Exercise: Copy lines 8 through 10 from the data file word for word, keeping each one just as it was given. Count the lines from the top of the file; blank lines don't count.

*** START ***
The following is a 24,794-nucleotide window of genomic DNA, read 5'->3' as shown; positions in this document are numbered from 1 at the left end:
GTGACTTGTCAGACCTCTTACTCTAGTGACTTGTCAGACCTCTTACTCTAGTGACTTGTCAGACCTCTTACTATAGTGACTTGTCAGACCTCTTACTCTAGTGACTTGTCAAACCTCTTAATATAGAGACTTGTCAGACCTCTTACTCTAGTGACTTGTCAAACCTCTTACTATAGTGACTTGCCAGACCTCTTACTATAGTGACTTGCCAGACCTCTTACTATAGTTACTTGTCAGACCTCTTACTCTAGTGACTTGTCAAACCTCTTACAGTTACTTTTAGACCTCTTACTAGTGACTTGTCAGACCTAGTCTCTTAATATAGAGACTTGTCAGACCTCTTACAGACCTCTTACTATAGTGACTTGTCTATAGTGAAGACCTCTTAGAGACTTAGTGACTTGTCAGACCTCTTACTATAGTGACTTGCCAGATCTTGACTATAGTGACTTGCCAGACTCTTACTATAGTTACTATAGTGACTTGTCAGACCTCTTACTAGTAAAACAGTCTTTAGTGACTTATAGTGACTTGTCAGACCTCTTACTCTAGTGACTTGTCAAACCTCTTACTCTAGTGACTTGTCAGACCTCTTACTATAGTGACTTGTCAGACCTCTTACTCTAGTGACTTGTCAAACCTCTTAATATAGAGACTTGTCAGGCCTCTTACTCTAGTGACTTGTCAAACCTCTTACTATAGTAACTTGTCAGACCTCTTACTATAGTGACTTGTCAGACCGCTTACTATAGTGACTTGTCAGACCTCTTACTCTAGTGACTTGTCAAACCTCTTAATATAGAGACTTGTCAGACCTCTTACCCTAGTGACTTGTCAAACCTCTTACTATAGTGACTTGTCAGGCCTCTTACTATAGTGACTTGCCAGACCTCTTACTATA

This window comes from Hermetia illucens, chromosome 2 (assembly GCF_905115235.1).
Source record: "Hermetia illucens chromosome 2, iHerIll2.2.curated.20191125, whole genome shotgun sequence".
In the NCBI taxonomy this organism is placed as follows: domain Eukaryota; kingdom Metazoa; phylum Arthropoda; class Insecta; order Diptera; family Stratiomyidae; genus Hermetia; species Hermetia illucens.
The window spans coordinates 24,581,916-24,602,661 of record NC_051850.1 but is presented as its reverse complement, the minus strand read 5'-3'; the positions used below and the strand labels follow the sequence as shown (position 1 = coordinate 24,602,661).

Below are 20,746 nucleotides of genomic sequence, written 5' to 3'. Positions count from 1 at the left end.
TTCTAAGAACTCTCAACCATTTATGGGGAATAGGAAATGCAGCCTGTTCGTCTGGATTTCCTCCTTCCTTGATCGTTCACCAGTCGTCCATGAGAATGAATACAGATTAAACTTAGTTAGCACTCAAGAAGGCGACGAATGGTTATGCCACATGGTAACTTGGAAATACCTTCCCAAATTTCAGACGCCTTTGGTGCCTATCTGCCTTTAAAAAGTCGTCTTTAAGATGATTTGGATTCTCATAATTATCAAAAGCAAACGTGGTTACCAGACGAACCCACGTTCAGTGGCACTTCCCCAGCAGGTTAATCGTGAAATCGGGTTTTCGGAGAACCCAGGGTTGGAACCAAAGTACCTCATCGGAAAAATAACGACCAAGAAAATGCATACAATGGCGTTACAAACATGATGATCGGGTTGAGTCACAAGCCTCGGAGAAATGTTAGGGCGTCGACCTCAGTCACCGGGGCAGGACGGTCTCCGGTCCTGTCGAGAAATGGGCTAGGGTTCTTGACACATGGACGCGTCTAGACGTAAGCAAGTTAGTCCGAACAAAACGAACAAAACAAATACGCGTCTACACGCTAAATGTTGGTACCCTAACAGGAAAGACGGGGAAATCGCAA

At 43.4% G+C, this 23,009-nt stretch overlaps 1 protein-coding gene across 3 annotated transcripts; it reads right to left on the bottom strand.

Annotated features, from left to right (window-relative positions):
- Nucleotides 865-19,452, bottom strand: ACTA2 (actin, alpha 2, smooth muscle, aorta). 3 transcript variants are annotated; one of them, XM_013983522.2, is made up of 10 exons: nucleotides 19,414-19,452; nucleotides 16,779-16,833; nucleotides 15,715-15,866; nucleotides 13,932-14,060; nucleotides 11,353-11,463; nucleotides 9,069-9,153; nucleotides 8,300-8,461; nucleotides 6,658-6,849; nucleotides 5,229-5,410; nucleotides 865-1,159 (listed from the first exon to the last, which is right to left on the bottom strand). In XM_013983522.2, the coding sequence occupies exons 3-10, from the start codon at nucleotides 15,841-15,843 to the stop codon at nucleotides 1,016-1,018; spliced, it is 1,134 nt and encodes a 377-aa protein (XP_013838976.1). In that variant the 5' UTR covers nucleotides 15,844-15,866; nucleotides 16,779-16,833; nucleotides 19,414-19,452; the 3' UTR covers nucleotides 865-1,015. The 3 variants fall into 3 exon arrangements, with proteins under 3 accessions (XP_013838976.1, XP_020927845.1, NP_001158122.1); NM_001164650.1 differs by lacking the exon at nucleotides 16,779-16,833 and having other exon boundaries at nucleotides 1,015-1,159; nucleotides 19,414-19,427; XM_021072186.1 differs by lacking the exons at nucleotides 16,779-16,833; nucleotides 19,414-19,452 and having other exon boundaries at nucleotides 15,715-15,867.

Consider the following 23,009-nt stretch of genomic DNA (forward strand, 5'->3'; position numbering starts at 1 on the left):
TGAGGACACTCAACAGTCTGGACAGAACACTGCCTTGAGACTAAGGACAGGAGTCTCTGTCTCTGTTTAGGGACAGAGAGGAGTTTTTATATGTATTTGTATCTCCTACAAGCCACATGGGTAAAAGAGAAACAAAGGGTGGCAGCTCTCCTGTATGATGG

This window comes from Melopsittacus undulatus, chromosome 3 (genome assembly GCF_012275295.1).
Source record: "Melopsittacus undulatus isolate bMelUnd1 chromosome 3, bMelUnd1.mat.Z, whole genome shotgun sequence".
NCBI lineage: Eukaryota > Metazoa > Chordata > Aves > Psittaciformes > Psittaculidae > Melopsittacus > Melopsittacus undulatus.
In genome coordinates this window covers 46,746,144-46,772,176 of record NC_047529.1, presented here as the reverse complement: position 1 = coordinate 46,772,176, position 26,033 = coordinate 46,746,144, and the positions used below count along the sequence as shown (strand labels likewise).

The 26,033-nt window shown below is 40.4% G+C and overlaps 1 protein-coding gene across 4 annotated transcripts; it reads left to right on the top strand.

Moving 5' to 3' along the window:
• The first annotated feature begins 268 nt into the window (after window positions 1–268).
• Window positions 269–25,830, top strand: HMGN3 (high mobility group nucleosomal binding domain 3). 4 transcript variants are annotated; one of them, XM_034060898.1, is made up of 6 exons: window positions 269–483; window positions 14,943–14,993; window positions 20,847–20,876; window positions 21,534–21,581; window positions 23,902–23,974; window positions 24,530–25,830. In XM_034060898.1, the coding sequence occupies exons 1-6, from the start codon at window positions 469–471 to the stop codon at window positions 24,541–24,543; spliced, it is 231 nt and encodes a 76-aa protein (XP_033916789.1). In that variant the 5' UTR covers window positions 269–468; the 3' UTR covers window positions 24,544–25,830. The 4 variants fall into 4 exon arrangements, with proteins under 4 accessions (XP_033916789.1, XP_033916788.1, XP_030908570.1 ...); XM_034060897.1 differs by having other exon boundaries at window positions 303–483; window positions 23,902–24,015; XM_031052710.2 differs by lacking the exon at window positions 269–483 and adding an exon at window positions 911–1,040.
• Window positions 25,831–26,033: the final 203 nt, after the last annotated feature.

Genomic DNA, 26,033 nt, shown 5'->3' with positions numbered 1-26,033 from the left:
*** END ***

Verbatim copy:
TTCTAAGAACTCTCAACCATTTATGGGGAATAGGAAATGCAGCCTGTTCGTCTGGATTTCCTCCTTCCTTGATCGTTCACCAGTCGTCCATGAGAATGAATACAGATTAAACTTAGTTAGCACTCAAGAAGGCGACGAATGGTTATGCCACATGGTAACTTGGAAATACCTTCCCAAATTTCAGACGCCTTTGGTGCCTATCTGCCTTTAAAAAGTCGTCTTTAAGATGATTTGGATTCTCATAATTATCAAAAGCAAACGTGGTTACCAGACGAACCCACGTTCAGTGGCACTTCCCCAGCAGGTTAATCGTGAAATCGGGTTTTCGGAGAACCCAGGGTTGGAACCAAAGTACCTCATCGGAAAAATAACGACCAAGAAAATGCATACAATGGCGTTACAAACATGATGATCGGGTTGAGTCACAAGCCTCGGAGAAATGTTAGGGCGTCGACCTCAGTCACCGGGGCAGGACGGTCTCCGGTCCTGTCGAGAAATGGGCTAGGGTTCTTGACACATGGACGCGTCTAGACGTAAGCAAGTTAGTCCGAACAAAACGAACAAAACAAATACGCGTCTACACGCTAAATGTTGGTACCCTAACAGGAAAGACGGGGAAATCGCAA

At 43.4% G+C, this 23,009-nt stretch overlaps 1 protein-coding gene across 3 annotated transcripts; it reads right to left on the bottom strand.

Annotated features, from left to right (window-relative positions):